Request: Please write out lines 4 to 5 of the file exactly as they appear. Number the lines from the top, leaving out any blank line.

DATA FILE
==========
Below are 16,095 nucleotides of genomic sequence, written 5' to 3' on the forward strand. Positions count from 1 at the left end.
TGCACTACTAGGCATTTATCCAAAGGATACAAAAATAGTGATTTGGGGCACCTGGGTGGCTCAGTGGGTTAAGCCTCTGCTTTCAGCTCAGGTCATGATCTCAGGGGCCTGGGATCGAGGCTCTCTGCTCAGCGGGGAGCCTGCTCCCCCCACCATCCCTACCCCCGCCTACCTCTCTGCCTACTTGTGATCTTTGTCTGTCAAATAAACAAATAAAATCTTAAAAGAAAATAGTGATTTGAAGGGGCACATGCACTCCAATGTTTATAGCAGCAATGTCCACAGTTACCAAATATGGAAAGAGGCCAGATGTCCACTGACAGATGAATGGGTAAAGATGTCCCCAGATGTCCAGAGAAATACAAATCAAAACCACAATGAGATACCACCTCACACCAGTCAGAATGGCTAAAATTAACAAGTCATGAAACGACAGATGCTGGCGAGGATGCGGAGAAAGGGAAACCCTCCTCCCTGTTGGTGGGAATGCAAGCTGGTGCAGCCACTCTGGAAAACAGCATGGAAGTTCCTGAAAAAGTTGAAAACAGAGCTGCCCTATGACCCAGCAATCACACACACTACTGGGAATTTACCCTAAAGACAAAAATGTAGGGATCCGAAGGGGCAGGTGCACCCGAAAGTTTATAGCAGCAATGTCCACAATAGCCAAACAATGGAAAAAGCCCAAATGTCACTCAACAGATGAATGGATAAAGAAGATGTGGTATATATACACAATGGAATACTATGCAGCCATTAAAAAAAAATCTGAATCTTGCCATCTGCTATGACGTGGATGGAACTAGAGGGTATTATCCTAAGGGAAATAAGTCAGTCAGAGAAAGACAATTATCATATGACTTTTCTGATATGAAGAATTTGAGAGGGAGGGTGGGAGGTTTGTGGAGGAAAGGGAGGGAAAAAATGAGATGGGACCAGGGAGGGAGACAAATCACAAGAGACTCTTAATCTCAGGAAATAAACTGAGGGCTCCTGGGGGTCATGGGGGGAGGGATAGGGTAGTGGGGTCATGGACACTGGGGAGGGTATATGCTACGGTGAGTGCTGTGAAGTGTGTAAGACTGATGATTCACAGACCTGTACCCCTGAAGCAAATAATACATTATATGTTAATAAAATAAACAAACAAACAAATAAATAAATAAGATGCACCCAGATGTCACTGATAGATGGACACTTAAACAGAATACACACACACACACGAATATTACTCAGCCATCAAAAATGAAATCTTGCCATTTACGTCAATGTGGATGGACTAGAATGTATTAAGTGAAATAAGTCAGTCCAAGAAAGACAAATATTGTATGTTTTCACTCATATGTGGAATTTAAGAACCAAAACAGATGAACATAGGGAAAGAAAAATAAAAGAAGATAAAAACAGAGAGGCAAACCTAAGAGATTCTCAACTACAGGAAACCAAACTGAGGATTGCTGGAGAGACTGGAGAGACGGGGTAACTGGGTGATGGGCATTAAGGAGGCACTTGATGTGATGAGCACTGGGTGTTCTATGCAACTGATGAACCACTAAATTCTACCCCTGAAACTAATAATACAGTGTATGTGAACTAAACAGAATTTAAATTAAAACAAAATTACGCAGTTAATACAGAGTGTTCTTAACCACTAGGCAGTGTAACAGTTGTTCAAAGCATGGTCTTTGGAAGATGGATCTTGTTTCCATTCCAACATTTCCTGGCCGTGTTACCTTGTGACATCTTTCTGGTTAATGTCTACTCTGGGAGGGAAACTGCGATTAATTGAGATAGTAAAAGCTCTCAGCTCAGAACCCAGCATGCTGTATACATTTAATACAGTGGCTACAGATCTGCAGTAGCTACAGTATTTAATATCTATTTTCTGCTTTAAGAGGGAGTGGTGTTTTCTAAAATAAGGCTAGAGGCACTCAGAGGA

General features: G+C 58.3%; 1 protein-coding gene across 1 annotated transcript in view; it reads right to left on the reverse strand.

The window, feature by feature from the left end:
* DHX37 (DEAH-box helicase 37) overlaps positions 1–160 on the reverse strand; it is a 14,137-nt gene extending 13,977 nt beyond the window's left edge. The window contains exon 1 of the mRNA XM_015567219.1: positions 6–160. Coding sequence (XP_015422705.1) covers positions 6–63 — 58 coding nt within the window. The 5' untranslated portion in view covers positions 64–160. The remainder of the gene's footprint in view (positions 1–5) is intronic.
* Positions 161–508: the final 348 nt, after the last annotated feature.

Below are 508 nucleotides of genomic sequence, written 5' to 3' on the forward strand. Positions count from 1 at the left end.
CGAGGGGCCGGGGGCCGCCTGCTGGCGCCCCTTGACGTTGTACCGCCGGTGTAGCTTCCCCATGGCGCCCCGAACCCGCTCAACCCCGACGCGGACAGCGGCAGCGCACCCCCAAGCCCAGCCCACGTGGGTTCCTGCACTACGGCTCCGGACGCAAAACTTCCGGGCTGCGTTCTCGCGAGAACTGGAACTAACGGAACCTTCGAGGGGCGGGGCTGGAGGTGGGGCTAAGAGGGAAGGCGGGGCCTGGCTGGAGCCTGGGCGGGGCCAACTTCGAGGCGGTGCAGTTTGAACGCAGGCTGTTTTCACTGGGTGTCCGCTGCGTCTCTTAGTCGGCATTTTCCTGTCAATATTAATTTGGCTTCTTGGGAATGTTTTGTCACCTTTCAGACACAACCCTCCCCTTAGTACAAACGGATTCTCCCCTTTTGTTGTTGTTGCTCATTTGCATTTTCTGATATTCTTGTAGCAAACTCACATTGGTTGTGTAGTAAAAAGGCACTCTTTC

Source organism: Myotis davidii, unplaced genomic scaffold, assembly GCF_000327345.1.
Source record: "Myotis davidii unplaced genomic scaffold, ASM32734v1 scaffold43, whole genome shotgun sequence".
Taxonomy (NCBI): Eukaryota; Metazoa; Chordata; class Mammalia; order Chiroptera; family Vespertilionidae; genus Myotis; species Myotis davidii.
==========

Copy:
The window, feature by feature from the left end:
* DHX37 (DEAH-box helicase 37) overlaps positions 1–160 on the reverse strand; it is a 14,137-nt gene extending 13,977 nt beyond the window's left edge. The window contains exon 1 of the mRNA XM_015567219.1: positions 6–160. Coding sequence (XP_015422705.1) covers positions 6–63 — 58 coding nt within the window. The 5' untranslated portion in view covers positions 64–160. The remainder of the gene's footprint in view (positions 1–5) is intronic.